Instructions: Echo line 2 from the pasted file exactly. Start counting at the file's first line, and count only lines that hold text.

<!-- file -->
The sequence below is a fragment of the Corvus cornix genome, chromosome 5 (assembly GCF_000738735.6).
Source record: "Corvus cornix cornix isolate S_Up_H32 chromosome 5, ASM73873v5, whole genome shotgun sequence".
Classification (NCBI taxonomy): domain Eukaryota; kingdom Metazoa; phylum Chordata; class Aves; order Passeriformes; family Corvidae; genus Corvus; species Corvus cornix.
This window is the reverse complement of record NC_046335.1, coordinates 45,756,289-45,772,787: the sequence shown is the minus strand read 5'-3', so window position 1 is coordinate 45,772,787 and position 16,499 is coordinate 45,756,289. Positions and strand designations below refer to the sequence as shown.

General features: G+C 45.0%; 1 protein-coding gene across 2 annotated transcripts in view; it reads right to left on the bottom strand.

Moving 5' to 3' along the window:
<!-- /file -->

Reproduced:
Source record: "Corvus cornix cornix isolate S_Up_H32 chromosome 5, ASM73873v5, whole genome shotgun sequence".